Spotify warns of data breach

Data security

Spotify warns of data breach

Warwick Ashford

Music-streaming service Spotify is the latest high-profile online service that has had to admit that it has been hit by a data breach.

But the Swedish company said only one user’s data had been accessed and this did not include any password, financial or payment information.

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“Based on our findings, we are not aware of any increased risk to users as a result of this incident,” chief technology officer Oskar Stål said in a notice on the Spotify website.

“We take these matters very seriously and as a general precaution will be asking certain Spotify users to re-enter their username and password to log in over the coming days,” he added.

As an extra safety step, Spotify said Android app users should upgrade to the latest version from the Google, Amazon and Spotify app stores, but no action is required by iOS and Windows Phone users.

Spotify said that since the breach it has taken steps to strengthen its security systems in general and help protect user data. It said it would take further action in the coming days to increase user security.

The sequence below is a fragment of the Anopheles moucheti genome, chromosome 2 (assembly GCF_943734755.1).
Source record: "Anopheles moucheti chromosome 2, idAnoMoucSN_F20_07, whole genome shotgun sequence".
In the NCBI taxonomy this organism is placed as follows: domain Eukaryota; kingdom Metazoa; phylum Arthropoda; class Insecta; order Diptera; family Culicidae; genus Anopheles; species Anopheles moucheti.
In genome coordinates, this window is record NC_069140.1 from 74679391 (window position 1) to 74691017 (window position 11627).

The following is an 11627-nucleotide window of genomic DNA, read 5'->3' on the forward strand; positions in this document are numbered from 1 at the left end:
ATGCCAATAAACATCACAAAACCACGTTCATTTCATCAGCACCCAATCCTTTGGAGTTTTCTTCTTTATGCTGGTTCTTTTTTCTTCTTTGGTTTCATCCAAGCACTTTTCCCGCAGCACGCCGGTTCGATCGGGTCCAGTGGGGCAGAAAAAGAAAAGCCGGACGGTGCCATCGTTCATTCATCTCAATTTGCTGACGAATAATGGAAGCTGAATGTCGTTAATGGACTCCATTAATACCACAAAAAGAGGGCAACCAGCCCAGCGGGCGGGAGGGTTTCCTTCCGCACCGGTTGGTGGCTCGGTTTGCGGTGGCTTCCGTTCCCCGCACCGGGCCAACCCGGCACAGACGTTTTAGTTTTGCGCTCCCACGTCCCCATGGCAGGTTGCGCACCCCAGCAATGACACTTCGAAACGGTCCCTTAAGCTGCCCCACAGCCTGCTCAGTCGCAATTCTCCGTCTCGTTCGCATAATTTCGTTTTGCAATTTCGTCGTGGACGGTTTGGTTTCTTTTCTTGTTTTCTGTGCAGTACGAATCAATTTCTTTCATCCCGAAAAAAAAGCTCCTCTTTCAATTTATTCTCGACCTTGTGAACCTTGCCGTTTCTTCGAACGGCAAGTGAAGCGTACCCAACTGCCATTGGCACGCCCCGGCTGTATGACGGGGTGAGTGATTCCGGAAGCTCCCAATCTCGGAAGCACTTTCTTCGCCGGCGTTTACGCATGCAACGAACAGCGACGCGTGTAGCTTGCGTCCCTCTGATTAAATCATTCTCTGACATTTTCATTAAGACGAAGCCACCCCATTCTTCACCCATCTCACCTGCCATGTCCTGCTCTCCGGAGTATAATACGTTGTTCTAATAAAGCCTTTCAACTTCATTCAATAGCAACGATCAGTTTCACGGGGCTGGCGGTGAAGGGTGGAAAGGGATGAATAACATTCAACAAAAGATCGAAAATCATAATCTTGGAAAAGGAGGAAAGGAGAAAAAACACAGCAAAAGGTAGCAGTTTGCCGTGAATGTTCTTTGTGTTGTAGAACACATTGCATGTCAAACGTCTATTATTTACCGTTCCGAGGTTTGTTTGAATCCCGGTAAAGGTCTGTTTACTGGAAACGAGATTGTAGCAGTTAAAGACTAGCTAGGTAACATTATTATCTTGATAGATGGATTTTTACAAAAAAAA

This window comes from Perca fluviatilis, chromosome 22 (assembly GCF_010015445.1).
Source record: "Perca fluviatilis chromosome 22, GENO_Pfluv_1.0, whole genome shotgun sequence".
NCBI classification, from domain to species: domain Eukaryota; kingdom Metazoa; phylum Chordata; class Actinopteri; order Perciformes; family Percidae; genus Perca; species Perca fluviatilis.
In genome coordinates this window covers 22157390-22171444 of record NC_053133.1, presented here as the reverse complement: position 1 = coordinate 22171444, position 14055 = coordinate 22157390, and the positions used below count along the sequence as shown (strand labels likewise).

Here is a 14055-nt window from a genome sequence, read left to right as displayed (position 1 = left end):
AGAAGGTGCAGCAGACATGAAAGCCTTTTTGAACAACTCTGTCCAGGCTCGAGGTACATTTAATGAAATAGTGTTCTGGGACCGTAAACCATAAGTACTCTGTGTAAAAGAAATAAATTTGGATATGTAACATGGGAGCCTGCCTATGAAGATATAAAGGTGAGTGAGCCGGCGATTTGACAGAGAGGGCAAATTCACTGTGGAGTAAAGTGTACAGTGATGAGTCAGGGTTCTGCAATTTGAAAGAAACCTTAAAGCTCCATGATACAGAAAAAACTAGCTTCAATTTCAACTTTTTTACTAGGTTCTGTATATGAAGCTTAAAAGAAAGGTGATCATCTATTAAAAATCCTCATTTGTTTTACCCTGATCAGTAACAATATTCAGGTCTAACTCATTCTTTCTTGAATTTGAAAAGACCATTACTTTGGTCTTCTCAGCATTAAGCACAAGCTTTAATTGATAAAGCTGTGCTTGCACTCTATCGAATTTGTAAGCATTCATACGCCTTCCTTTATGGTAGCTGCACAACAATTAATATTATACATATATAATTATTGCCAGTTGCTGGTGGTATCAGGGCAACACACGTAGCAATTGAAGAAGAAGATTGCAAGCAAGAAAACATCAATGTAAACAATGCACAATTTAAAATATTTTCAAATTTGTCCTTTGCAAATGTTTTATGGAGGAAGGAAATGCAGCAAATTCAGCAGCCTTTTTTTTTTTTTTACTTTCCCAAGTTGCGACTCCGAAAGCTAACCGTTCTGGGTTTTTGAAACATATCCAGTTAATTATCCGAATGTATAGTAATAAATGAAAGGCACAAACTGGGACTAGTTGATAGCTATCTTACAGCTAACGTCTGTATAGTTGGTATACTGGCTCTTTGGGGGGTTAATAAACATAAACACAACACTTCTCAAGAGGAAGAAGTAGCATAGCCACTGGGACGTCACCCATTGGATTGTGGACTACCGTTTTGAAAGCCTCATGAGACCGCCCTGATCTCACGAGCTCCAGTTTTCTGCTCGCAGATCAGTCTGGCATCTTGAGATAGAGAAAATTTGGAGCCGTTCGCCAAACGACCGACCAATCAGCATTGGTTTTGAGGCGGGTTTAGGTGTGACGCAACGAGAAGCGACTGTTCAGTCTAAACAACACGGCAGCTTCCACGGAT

In 2009, the music service was forced to notify users that their details, including encrypted passwords, may have been exposed when its systems were breached due a vulnerability caused by a software bug.

Spotify has received praise for its prompt notification of users, unlike eBay, which has come under fire for failing to notify anyone for two weeks after a major data breach was confirmed and took a further week to tell users to change passwords.

“Spotify has done the right thing by responding so quickly and thoroughly, even though it seems just a single user was affected,” said Keith Bird, UK managing director for security firm Check Point. “This way, it has alerted its user base about what has happened, and how it plans to upgrade its security to better protect users’ details.”

Bird noted that it would have been easy for Spotify to quietly issue a software update to address the issue without informing subscribers about the breach.

“But they have taken a responsible approach and I think people will welcome this,” he said. “It will certainly help to ensure that more users apply the upgrades when they are available.”

While the breach was small, Dwayne Melancon, chief technology officer at security firm Tripwire, said it indicated basic security flaws that affect all users.

“Had this been as simple as one user over-sharing their login credentials, it would not warrant an all-user notification,” he said, in an emailed statement. 

“Given that Spotify claims that only one user's data has been compromised, I suspect this was achieved via a re-usable, broadly applicable attack method, perhaps affecting older versions of the Spotify app,” he added.

“My guess would be that someone demonstrated a proof-of-concept attack for the Spotify team and that constitutes the single known affected user.”

He advised users, particularly on the Android platform, to follow Spotify’s recommendation and ensure they are running up-to-date software.

 


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